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Midyear Tax Planning for Small-Business Owners

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Now's the time to review your tax picture for the current year. This will allow you to take actions that can reduce your 2000 taxes. These actions can also have a favorable impact on taxes for years to come. Here are some ideas to consider:

  • Plan equipment purchases. Take advantage of a first-year expense write-off (up to $20,000 in 2000) for equipment placed in service by the end of the year. To take this write-off, you need to show taxable income for the year.
  • Get retirement plans in place. Self-employed individuals and small-business owners (on a calendar year basis) who want to use SIMPLE plans for 2000 must set them up by October 1 to claim deductions on 2000 returns. Self-employed individuals and other small businesses can set qualified plans, such as profit-sharing or money purchase plans, before the end of the year and don't have to make contributions for 2000 until the due date of their return, including extensions (e.g., August 15, 2001, if there's a four-month filing extension in place). They can also use simplified employee pension (SEP) plans for retirement savings. Now's the time to assess which retirement plan is best for your business.
  • Prepare for tax elections. For example, corporations that want to use S status for 2001 can file now or as late as March 15, 2001, for an election to be effective on January 1, 2001.
  • Review employee benefit plans. Medical insurance costs are rising, and you may want to explore alternative insurance arrangements for the coming year. But medical savings accounts (MSAs) cannot be used in 2001 to reduce your medical costs by opting for high-deductible plans (unless Congress extends the law). If the business is doing well, consider adding fringe benefits that your business can offer to employees. Flexible spending accounts and deferred compensation arrangements for 2001 must be in place by the end of 2000.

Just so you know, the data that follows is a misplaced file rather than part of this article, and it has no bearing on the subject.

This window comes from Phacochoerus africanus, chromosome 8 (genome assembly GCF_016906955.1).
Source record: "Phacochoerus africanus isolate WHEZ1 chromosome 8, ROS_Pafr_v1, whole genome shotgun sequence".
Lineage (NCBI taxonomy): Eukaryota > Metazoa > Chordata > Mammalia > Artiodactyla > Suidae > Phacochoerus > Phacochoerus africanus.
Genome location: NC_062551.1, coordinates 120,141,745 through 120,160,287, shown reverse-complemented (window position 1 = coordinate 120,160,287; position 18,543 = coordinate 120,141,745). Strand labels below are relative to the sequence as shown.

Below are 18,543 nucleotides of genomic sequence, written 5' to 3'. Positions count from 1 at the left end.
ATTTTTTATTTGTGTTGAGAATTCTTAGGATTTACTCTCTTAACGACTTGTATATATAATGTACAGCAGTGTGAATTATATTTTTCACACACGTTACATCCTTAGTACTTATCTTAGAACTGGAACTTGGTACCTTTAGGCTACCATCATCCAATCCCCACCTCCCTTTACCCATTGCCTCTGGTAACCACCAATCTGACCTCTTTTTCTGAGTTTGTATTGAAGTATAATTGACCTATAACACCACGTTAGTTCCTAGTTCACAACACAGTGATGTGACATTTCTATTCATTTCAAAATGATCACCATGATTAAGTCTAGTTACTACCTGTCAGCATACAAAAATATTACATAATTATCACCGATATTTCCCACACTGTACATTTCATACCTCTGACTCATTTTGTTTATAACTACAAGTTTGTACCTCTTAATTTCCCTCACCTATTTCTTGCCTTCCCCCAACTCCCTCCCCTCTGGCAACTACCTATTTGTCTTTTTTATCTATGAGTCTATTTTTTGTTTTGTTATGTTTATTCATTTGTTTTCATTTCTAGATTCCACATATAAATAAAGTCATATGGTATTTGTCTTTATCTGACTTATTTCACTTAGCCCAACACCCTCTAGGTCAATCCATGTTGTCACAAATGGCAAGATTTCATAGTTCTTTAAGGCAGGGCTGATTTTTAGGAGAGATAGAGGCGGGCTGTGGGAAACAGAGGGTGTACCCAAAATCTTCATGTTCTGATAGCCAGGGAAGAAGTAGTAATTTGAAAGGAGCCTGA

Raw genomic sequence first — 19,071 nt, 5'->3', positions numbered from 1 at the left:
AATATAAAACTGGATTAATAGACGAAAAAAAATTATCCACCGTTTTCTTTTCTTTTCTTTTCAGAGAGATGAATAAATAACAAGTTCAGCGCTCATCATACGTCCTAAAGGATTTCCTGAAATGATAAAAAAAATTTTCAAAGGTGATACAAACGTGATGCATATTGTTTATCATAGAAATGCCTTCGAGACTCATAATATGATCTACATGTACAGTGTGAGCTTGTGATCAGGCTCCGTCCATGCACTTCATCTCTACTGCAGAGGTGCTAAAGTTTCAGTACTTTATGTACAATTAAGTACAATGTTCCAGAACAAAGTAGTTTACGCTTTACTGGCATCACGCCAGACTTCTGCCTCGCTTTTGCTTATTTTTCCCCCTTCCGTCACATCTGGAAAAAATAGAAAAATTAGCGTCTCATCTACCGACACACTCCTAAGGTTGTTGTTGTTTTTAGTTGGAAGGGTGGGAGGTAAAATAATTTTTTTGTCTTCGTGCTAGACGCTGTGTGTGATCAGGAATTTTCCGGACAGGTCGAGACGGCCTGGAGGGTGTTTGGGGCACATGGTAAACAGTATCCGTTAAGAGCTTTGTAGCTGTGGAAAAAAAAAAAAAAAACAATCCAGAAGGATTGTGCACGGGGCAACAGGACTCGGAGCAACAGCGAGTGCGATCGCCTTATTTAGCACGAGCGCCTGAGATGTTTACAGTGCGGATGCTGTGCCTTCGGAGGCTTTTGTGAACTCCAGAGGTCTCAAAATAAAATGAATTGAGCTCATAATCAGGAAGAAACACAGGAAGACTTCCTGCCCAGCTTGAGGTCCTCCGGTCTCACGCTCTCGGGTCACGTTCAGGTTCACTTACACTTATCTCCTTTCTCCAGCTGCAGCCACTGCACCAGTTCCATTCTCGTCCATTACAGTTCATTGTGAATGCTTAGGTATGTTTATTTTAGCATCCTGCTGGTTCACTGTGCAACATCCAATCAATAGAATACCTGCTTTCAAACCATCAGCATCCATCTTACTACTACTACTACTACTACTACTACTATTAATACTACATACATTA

• Review estimated tax payments to avoid underpayment penalties for 2000 (or overpayment amounting to a tax-free loan to the government). Adjust the final two estimated tax payments for this year accordingly.

Note: These answers are intended to provide helpful and informative material on the questions posed. They are not intended to be taken as legal, accounting, investment, or other professional advice. If you require personal assistance or advice, consult with a professional.

Entire contents copyright © 1998 -- 2000 BWideas.com Inc. All rights reserved.

Last updated: Jul 3, 2000

BARBARA WELTMAN | Columnist

Barbara Weltman is an attorney and a trusted professional advocate for small businesses and entrepreneurs. She is the author with such titles as J.K. Lasser?s Small Business Taxes and Smooth Failing, and she contributes regularly to American Express OPEN and SBA.gov. Her articles have appeared in the Wall Street Journal and U.S. News and World Report. Weltman is also the publisher of Idea of the Day and monthly e-newsletter Big Ideas for Small Business at www.barbaraweltman.com and hosts radio shows and podcasts, including Build Your Business radio. She has been named one of the 100 Small Business Influencers in the U.S. for the third year in a row.

The opinions expressed here by Inc.com columnists are their own, not those of Inc.com.



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